A memoir by best selling author and social agitator Barbara Ehrenreich. The author tries to make sense of a mystical experience she had when she was a teenager given that she is also an atheist. This one came off a long library waitlist. Loved her stories and her life; some of the philosophy and existential angst was not proper summer fare, more of a winter book. Its been returned if you are also on that looonnnnnggg list.
Never read any Richard Russo but the introduction about his home town of Gloversville, New York swept me away while standing in a bookstore one sunny Saturday. The bookstore was magical and probably imparted some imperative to support it upon me. We have to keep our independent bookstores alive--especially the ones tucked away in small neighborhoods underneath bridges in Kentucky. They gave me a free cup of coffee to thank me for my purchase. Need I say more?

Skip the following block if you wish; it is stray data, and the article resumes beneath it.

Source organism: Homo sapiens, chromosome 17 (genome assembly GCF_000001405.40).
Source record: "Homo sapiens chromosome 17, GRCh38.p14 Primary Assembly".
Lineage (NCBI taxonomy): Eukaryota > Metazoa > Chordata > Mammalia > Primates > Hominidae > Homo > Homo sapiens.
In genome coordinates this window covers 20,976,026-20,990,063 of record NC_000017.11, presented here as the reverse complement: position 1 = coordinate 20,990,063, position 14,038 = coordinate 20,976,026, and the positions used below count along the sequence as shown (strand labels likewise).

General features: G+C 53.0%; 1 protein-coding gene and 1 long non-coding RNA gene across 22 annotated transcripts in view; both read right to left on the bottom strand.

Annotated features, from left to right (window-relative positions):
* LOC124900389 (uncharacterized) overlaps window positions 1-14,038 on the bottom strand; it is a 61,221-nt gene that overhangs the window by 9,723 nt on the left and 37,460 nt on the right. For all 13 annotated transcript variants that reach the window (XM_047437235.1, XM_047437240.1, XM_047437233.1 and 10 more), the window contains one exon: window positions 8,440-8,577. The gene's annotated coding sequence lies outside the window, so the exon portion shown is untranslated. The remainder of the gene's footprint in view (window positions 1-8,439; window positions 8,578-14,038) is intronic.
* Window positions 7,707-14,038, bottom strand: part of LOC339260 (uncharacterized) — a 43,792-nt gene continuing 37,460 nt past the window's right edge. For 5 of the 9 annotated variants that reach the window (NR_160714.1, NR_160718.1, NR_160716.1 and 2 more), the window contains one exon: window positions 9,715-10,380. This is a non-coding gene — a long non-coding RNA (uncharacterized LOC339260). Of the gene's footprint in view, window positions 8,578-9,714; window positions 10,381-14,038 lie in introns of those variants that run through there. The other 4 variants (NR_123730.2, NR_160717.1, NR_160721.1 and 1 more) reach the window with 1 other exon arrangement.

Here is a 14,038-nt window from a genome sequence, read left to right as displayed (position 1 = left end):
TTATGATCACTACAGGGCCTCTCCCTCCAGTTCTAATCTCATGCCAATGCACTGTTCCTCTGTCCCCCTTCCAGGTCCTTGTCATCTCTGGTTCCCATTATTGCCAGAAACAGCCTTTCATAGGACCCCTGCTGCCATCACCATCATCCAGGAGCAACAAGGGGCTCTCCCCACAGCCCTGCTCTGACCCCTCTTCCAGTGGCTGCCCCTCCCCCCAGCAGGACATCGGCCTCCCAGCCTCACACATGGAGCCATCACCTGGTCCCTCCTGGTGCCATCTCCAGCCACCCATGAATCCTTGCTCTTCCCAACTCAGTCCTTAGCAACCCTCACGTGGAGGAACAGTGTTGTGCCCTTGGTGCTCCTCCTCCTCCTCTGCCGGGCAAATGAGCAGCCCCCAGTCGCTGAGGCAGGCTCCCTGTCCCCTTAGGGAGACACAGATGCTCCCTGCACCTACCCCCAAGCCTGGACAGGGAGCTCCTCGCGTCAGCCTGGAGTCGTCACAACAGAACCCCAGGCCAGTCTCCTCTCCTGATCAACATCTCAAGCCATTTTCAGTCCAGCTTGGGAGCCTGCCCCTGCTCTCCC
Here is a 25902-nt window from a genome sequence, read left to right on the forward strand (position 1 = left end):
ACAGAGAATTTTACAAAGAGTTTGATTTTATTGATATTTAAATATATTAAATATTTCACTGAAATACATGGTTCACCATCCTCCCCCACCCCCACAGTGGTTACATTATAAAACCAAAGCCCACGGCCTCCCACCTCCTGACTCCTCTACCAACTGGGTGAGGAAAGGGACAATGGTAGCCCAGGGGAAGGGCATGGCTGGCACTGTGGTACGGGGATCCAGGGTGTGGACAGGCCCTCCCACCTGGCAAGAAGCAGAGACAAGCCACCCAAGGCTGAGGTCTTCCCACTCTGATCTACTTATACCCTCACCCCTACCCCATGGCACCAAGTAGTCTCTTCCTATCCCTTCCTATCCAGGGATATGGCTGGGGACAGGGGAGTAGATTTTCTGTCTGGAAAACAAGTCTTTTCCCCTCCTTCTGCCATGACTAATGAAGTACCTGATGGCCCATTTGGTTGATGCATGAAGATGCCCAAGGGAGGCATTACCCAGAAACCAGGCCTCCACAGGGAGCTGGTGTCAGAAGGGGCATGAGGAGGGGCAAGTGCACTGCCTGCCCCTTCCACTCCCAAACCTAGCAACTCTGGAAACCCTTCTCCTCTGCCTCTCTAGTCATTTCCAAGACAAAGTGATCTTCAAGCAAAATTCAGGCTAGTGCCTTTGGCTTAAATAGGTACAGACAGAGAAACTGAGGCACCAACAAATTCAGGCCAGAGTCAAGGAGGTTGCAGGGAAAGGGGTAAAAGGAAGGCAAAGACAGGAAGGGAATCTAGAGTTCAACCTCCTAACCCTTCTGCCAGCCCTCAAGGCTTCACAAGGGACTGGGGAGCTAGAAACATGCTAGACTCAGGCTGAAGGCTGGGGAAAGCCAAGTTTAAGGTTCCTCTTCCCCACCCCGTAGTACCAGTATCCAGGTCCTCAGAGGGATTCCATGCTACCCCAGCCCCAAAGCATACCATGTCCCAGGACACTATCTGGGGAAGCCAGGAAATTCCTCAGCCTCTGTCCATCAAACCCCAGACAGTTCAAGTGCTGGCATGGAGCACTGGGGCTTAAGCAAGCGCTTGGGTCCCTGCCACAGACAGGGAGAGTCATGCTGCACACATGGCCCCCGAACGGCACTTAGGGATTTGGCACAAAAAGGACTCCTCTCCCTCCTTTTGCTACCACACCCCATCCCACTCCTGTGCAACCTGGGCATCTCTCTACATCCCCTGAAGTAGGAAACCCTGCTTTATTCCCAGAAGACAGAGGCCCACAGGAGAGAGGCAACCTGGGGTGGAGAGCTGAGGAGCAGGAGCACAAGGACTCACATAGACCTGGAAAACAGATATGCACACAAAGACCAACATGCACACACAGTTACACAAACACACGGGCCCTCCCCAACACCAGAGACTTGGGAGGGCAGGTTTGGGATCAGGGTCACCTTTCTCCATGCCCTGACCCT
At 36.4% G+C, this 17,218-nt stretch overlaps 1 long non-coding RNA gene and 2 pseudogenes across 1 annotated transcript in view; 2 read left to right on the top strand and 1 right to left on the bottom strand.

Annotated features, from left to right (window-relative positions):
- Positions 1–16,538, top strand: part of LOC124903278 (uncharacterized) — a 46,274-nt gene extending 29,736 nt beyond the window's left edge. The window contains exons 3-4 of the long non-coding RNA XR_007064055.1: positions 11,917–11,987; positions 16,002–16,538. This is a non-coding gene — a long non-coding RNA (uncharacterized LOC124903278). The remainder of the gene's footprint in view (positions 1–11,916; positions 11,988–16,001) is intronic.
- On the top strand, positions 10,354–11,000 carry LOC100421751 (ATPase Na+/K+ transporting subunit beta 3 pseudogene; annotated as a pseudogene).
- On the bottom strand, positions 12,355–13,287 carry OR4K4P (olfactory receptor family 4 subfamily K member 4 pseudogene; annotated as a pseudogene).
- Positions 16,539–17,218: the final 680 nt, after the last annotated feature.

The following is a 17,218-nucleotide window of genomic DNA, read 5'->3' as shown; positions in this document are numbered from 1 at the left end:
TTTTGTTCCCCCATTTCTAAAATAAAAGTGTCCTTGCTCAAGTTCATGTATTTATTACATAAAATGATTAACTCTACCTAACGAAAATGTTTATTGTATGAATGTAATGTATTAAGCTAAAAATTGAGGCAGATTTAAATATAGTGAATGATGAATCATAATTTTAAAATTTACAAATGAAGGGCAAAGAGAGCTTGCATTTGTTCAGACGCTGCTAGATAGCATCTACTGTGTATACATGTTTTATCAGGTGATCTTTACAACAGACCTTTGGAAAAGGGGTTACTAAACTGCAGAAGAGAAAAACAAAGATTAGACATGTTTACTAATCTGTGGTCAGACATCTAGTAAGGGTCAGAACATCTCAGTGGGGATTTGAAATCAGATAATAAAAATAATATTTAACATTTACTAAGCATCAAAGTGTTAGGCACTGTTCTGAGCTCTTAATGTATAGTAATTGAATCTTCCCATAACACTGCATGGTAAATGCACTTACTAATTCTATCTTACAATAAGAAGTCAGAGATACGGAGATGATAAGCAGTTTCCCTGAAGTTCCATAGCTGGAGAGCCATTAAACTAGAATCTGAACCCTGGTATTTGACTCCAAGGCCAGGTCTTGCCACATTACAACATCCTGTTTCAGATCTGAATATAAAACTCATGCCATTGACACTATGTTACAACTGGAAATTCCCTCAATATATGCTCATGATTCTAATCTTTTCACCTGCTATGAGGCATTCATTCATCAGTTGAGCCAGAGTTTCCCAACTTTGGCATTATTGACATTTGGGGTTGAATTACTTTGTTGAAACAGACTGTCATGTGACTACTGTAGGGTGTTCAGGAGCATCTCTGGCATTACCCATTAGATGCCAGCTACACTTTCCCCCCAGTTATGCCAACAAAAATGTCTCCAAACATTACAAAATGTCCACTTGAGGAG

I am going to be 50 next year. I hope by reading this book and acting upon it, I will never be more than 50. So far they are telling me that I need to exercise a whole lot. a whole lot.
I found this at a bookstore at Heathrow Airport terminal 4. I needed some plane reading and I am always a sucker for travel memoirs especially women's travel memoirs. So far it doesn't disappoint but surprise surprise--it is not yet available in the US. Makes it seem that much more special.
This is the second book I bought at the Roebling Bridge Bookstore when I was so captivated one Saturday. And there was light was written in 1961 by a Frenchman who was part of the WWII resistance and one of only 30 people who survived the concentration camp. Lusseyran was blind from a childhood accident. The memoir drew me into his lucid observations of life without site as a child. I look forward to what it is like organizing the resistance with no sight.
I've got a few more on the list,but these will probably take me a few sittings at the pool to get through. Be sure to post your best summer reads in the comments. Recommendations appreciated!
~Amy for the PGM